5 killed, 5 missing in Semirara landslide

Rappler.com
(4th UPDATE) Incessant rains in the area may have triggered the landslide at the Semirara mining site in Caluya, Antique, the country's biggest coal producer

MANILA, Philippines (4th UPDATE) – Rescuers recovered two more bodies from a landslide at the country’s biggest coal mine site in Caluya, Antique on Thursday, February 14, bringing the death toll to 5.

A section of the wall of Semirara Mining Corp.’s Panian mine caved in at 11:55 pm Wednesday, February 13.

Five miners remain trapped, while 3 have been rescued, George San Pedro, resident manager of the mine, said in a text message to reporters. Interior and Local Government Secretary Mar Roxas earlier identified the survivors as Marjun Catoto, Adrian Celmar and Leonardo Sojor.

The accident was the third to occur in mining sites in the country over the last 6 months.

Semirara said it “stopped mine operations to ensure the safety of its personnel.” It added its management is still trying to determine the cause of the accident “in coordination with relevant government authorities.”

Police however said incessant rains might have caused the landslide. Rescue operations for the missing miners are ongoing.

Semirara is the biggest and only large-scale coal producer in the Philippines. It is owned by the Consunji group, which has stakes in construction (via DMCI Holdings), utilities (Maynilad Water), toll roads, real estate, and power, among others.

David Consunji, chairman of the company, is the Philippines’ 5th richest man in 2012, according to Forbes.

Mine accidents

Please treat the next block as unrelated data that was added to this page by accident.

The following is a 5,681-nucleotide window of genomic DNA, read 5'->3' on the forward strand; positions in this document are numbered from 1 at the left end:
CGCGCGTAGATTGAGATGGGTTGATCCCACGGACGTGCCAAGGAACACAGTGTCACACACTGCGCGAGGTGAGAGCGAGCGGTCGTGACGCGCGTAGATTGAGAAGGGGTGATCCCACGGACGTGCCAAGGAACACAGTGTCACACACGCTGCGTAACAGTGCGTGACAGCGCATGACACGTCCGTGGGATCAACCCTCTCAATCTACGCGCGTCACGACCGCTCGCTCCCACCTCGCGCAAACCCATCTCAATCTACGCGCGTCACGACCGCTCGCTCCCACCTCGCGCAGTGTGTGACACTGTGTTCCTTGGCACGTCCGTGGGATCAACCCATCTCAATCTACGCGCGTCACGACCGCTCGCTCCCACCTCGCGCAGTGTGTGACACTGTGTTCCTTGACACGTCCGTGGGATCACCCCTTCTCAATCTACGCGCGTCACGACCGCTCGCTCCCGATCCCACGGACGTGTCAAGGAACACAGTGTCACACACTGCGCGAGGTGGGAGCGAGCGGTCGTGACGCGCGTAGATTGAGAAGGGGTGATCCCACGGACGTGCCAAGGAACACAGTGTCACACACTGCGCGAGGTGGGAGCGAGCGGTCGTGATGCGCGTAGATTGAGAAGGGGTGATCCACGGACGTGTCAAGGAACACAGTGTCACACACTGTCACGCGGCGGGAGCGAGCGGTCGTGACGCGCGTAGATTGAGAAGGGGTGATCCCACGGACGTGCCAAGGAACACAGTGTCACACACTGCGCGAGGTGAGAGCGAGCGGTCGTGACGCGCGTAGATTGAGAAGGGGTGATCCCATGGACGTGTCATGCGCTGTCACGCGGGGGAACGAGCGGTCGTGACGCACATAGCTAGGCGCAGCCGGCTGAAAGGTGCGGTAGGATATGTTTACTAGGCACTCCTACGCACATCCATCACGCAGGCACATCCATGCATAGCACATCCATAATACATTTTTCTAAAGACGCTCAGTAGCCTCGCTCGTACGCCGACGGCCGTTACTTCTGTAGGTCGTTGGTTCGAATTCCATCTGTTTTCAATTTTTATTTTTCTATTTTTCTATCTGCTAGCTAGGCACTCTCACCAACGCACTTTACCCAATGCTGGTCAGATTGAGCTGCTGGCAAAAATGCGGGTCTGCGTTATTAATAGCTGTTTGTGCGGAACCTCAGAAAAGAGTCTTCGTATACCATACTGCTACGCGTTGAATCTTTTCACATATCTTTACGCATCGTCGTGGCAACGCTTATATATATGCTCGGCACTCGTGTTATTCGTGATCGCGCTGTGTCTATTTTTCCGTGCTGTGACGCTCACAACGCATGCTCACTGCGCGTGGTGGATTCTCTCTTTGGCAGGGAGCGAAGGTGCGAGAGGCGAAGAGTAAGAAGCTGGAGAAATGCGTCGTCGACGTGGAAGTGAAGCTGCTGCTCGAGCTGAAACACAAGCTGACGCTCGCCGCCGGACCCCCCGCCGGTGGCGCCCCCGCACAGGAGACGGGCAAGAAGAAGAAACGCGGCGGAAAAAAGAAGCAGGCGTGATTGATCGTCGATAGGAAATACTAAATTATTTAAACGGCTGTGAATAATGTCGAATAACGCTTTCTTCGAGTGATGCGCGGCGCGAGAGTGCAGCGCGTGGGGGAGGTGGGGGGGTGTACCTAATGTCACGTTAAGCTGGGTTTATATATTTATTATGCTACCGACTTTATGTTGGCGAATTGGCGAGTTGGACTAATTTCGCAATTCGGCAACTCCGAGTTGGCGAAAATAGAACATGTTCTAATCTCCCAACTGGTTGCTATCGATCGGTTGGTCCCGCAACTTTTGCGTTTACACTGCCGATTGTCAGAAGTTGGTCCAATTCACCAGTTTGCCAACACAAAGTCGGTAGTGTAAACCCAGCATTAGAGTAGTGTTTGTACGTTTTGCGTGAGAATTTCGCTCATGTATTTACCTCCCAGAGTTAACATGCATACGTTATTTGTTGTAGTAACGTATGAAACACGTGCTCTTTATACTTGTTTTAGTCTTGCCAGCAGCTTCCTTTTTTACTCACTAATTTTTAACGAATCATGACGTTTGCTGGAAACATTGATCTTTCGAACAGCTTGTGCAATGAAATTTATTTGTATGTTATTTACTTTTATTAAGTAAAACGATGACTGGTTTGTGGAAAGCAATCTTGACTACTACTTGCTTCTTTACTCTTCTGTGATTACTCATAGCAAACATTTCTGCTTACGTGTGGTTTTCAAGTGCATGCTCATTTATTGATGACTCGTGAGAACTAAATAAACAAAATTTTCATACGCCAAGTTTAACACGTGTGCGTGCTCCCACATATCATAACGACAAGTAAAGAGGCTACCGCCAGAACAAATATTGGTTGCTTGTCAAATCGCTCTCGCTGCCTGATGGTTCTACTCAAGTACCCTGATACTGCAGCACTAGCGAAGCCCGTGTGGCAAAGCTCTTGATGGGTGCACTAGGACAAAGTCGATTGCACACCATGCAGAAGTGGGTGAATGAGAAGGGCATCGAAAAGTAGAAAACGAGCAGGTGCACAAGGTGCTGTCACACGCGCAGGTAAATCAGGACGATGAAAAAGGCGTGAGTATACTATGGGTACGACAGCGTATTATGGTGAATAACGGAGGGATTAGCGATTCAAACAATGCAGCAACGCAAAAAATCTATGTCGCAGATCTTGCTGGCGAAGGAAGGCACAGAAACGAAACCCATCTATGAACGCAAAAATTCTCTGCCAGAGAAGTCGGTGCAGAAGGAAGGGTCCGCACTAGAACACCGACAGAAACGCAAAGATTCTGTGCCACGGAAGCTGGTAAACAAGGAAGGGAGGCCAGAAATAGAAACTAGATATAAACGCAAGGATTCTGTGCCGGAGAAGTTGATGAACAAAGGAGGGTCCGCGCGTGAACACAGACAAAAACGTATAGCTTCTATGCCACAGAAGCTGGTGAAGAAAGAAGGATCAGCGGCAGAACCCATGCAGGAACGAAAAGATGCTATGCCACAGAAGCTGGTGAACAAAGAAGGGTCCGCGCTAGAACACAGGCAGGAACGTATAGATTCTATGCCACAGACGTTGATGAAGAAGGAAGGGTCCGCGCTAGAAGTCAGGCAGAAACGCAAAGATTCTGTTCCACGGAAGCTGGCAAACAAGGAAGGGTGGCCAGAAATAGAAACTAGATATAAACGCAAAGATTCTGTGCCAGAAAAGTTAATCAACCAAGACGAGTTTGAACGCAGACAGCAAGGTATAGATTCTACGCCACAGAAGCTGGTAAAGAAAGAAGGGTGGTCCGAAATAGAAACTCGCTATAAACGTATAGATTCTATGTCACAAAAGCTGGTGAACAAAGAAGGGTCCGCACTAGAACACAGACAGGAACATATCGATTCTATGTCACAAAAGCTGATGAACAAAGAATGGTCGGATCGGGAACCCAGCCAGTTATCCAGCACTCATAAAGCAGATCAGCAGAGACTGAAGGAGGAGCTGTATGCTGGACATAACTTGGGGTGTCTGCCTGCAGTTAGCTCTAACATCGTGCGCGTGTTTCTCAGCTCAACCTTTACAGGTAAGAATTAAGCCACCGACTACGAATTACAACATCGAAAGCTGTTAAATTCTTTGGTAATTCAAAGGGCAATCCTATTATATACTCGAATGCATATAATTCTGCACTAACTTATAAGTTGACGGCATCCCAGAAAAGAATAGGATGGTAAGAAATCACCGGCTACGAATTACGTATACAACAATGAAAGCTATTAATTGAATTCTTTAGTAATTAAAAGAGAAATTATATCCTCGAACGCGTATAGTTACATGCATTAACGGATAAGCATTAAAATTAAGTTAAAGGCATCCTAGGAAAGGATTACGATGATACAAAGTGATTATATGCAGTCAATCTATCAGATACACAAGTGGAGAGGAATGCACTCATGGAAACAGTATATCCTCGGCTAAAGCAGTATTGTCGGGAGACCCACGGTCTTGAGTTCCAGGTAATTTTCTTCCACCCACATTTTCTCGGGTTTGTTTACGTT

This is the 3rd mine accident reported in the country in the last 6 months.

In August, one of the tailings pond of Padcal mine in Benguet province broke, spilling waste into the nearby Balog creek, which flows into the Agno River and the San Roque dam.

Padcal owner Philex Mining Corp., the country’s biggest copper-gold producer, also blamed incessant rains for the accident.

Three months later, silt spilled from the Toronto mine of Citinickel Mines and Development Corp. in Narra, Palawan. The waste flowed into a river and irrigation canals affecting farms and a fish pond.

The Mines and Geosciences Bureau fined Philex and Citinickel for the mine spills, claiming both were negligent in their operations.

Philex will pay a P1-billion fine under the Mining Act, on top of other fines imposed on the company for violation of its environmental compliance certificate. Citinickel was fined over P500,000.

The two companies were asked to clean up and rehabilitate affected waterways.

Citinickel is a subsidiary of Oriental Peninsula Resources Group Inc.

Philex, Oriental Peninsula, Semirara and parent DMCI Holdings are publicly traded companies.

Semirara’s stock price plunged following news of the mine accident.

At 1:46 pm Thursday, Semirara was down P17.80 or 6.9% at P240 per share in the Philippine Stock Exchange versus its close of P257.80 on Wednesday, February 13. – Rappler.com